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Government investing in touch-based in-vehicle alcohol detection devices

Consumer Reports News: September 26, 2011 05:08 PM

Even with steady declines the past 30 years, motorists driving under the influence of alcohol are still a serious issue on our roads. By last count, in 2009, nearly 11,000 people died in roadway crashes involving alcohol. Now the government is pushing even further to help eliminate drunk driving by investing money into a new vehicle alcohol detection system that can detect blood alcohol concentration instantly by just a touch of the ignition button.

The National Highway Traffic Safety Administration (NHTSA), through the Driver Alcohol Detection System for Safety (DADSS) and the Automotive Coalition for Traffic Safety (ACTS), has invested $2.25 million in a company called TruTouch Technologies. TruTouch claims it has developed the first touch-based alcohol detection device that could be installed in vehicles. The company uses an advanced intoxication detection technology that can measure a driver’s alcohol level with infrared light. A driver’s alcohol level is determined when a finger is placed on an infrared sensor. Results are determined in seconds. This device has a built-in biometric system to prevent tampering, meaning it can’t be cheated with another person’s finger.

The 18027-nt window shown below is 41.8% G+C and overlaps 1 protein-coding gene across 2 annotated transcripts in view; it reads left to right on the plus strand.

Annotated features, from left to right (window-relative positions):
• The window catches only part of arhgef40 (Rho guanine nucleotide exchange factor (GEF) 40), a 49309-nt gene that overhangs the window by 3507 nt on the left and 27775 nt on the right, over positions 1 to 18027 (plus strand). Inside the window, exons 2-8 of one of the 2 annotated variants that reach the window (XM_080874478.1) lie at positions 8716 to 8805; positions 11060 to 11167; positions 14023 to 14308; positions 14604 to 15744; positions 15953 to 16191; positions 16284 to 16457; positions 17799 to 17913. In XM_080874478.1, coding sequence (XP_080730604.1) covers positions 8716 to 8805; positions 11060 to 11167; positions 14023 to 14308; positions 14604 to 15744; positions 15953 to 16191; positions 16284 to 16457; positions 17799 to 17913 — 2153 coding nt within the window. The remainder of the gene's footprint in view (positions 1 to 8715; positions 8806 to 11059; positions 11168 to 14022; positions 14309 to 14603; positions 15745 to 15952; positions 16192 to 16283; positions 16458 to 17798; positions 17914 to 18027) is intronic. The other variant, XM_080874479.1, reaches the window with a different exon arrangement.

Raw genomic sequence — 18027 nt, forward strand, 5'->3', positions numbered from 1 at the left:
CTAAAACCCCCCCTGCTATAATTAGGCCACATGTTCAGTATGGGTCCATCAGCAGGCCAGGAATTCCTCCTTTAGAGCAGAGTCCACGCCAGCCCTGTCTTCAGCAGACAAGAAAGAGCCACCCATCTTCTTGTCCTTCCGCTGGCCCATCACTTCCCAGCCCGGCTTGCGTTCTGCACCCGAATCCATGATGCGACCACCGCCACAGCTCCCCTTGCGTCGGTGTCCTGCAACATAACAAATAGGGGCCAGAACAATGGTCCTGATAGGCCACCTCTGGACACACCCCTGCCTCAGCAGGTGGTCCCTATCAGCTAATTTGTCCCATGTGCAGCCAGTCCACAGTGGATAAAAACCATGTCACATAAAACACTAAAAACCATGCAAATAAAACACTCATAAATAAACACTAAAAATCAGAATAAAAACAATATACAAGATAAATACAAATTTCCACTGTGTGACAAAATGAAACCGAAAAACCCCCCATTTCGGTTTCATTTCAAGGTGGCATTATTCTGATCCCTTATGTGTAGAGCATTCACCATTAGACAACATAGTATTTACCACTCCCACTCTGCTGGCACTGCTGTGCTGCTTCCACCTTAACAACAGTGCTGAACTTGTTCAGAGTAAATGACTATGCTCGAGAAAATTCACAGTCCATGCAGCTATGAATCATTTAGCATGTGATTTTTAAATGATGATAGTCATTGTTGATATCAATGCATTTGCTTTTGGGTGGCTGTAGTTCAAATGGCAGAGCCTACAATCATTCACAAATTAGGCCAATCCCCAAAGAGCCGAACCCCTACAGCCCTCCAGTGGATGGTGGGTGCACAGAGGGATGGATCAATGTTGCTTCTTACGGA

Investing in this company and technology is a first step in moving along the ROADS SAFE act, (Research of Alcohol Detection Systems for Stopping Alcohol-related Fatalities Everywhere). The bill was introduced in the Senate last March and over the summer in the House. It would allow $12 million in funding for five years for NHTSA and DADSS to explore the feasibility, benefits, and challenges with using in-vehicle technology to prevent drunk driving.

Currently, a number of states use ignition interlock devices which are installed into vehicles of past DUI offenders. These devices act like a breathalyzer and require the driver to exhale into the system to check for blood alcohol concentration before the engine can be started. Most states only use them for repeat DUI offenders, but a few states have mandated them for first offenders. Some states only use them for offenders with high BACs (typically over 0.15).

A technology like the TruTouch system could help reduce drunk driving fatalities as it would be installed in every new vehicle manufactured--not just in those for repeat offenders. We’re told that it has the potential to be in vehicles within this decade.

Liza Barth

   

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